WASHINGTON (CNN) — Interior Secretary Ken Salazar has informed President Obama that he intends to step down at the end of March, two administration sources said on Wednesday.
Salazar, a former Colorado senator, expects to return to his ranch and family in his home state, the sources said. President Obama nominated him for the job four years ago and he had been unanimously confirmed.
Salazar led the administration's management of the Deepwater Horizon explosion and the BP oil spill in the Gulf of Mexico in 2010.
"Salazar has launched an aggressive reform agenda to restore Interior's independence and integrity, overhauling offshore oil and gas development oversight and raising the bar on safety standards," his biography on the Interior Department website said.
It said he "spurred a renewable energy revolution at Interior, with the largest solar energy projects in the world now under construction on public lands in the West and a dynamic plan for renewable energy in America's oceans; led a bold agenda for American land conservation, partnering with communities to conserve our nation's crown jewels; and tackled long-standing injustices in Indian Country."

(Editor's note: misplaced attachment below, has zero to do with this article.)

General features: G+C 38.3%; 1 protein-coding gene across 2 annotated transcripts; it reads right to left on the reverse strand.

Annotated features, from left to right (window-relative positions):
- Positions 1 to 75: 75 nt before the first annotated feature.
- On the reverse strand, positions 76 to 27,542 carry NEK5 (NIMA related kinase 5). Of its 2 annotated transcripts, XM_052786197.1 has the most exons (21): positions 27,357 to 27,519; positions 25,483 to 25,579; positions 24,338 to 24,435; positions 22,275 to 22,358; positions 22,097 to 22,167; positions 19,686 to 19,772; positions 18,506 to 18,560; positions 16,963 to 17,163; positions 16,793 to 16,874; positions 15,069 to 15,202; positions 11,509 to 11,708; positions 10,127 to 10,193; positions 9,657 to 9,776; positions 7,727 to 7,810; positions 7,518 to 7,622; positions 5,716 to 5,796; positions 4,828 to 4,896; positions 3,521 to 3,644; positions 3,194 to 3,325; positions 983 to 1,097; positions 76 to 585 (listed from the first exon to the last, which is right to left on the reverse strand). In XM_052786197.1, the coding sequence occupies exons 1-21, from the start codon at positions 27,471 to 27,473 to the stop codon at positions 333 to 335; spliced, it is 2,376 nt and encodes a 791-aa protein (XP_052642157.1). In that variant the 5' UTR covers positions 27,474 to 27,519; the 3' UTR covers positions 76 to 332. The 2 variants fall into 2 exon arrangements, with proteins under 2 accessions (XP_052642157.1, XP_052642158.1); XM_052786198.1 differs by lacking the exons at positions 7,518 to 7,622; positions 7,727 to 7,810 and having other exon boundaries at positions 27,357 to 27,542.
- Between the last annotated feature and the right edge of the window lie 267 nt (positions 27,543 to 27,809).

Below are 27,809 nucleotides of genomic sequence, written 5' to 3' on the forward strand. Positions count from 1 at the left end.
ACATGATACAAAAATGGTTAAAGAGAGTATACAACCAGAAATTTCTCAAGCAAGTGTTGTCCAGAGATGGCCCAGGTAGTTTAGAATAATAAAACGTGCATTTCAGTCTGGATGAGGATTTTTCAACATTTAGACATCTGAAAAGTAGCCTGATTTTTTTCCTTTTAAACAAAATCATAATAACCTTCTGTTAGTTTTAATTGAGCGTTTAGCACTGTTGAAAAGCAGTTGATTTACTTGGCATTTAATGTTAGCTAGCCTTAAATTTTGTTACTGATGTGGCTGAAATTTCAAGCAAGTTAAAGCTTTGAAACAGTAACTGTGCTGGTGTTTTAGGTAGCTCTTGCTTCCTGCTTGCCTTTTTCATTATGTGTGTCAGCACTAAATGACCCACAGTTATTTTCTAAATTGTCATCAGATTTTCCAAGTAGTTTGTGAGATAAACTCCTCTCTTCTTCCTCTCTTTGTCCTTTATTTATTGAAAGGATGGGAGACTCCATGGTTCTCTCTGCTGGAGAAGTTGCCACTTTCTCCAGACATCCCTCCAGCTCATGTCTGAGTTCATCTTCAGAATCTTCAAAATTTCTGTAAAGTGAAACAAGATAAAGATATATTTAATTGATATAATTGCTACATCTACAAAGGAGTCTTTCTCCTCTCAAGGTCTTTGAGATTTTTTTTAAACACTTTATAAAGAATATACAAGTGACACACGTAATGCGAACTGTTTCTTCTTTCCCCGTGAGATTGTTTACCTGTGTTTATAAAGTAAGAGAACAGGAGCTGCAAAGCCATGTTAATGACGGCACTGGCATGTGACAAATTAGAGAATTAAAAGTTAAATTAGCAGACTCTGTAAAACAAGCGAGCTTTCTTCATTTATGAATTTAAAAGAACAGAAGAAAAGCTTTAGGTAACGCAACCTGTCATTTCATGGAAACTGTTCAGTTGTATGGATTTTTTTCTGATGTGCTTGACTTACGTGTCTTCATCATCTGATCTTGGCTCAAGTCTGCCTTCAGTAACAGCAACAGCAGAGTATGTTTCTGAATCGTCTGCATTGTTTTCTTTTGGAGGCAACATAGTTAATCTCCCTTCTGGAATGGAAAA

Salazar's move comes amid criticism over Obama's second-term Cabinet nominees. Obama has taken flak because major nominations have gone to white males.
The three prominent Cabinet positions with second-term openings -- secretary of defense, secretary of the treasury, and CIA director -- were previously held by white men. Former Sen. Chuck Hagel, White House Chief of Staff Jack Lew, and chief counterterrorism adviser John Brennan have been tapped for those posts, respectively.
While Obama's record of appointing women to top posts doesn't differ significantly from former President George W. Bush, many take the issue with Obama's appointments since he ran as a champion of women's issues during both of his presidential election campaigns, unlike his predecessor.
CNN's Chief Politial Analyst Gloria Borger reported from Washington. CNN's Joe Sterling reported from Atlanta.
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